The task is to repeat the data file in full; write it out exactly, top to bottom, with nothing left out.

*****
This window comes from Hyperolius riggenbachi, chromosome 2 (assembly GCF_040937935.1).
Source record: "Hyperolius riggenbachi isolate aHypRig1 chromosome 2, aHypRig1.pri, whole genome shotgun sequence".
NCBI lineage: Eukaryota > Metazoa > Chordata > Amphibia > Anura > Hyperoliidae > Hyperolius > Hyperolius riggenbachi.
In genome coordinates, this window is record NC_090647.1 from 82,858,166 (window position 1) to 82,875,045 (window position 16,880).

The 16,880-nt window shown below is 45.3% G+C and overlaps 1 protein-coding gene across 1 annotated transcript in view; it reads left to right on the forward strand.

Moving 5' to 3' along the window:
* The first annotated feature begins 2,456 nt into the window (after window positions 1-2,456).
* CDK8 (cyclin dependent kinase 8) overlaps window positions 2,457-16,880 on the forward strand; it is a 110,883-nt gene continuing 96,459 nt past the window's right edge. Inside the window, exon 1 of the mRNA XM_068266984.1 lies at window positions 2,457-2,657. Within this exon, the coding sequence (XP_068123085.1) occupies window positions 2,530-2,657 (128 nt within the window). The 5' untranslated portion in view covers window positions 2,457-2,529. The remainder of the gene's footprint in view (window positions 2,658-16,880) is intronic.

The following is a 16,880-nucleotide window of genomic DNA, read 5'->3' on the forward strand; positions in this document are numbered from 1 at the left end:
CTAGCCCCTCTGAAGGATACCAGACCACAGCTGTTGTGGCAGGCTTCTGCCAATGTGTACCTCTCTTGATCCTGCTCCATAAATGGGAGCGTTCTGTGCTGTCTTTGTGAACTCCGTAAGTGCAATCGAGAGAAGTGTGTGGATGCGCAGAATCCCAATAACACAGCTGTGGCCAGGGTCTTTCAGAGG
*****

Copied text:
This window comes from Hyperolius riggenbachi, chromosome 2 (assembly GCF_040937935.1).
Source record: "Hyperolius riggenbachi isolate aHypRig1 chromosome 2, aHypRig1.pri, whole genome shotgun sequence".
NCBI lineage: Eukaryota > Metazoa > Chordata > Amphibia > Anura > Hyperoliidae > Hyperolius > Hyperolius riggenbachi.
In genome coordinates, this window is record NC_090647.1 from 82,858,166 (window position 1) to 82,875,045 (window position 16,880).

The 16,880-nt window shown below is 45.3% G+C and overlaps 1 protein-coding gene across 1 annotated transcript in view; it reads left to right on the forward strand.

Moving 5' to 3' along the window:
* The first annotated feature begins 2,456 nt into the window (after window positions 1-2,456).
* CDK8 (cyclin dependent kinase 8) overlaps window positions 2,457-16,880 on the forward strand; it is a 110,883-nt gene continuing 96,459 nt past the window's right edge. Inside the window, exon 1 of the mRNA XM_068266984.1 lies at window positions 2,457-2,657. Within this exon, the coding sequence (XP_068123085.1) occupies window positions 2,530-2,657 (128 nt within the window). The 5' untranslated portion in view covers window positions 2,457-2,529. The remainder of the gene's footprint in view (window positions 2,658-16,880) is intronic.

The following is a 16,880-nucleotide window of genomic DNA, read 5'->3' on the forward strand; positions in this document are numbered from 1 at the left end:
CTAGCCCCTCTGAAGGATACCAGACCACAGCTGTTGTGGCAGGCTTCTGCCAATGTGTACCTCTCTTGATCCTGCTCCATAAATGGGAGCGTTCTGTGCTGTCTTTGTGAACTCCGTAAGTGCAATCGAGAGAAGTGTGTGGATGCGCAGAATCCCAATAACACAGCTGTGGCCAGGGTCTTTCAGAGG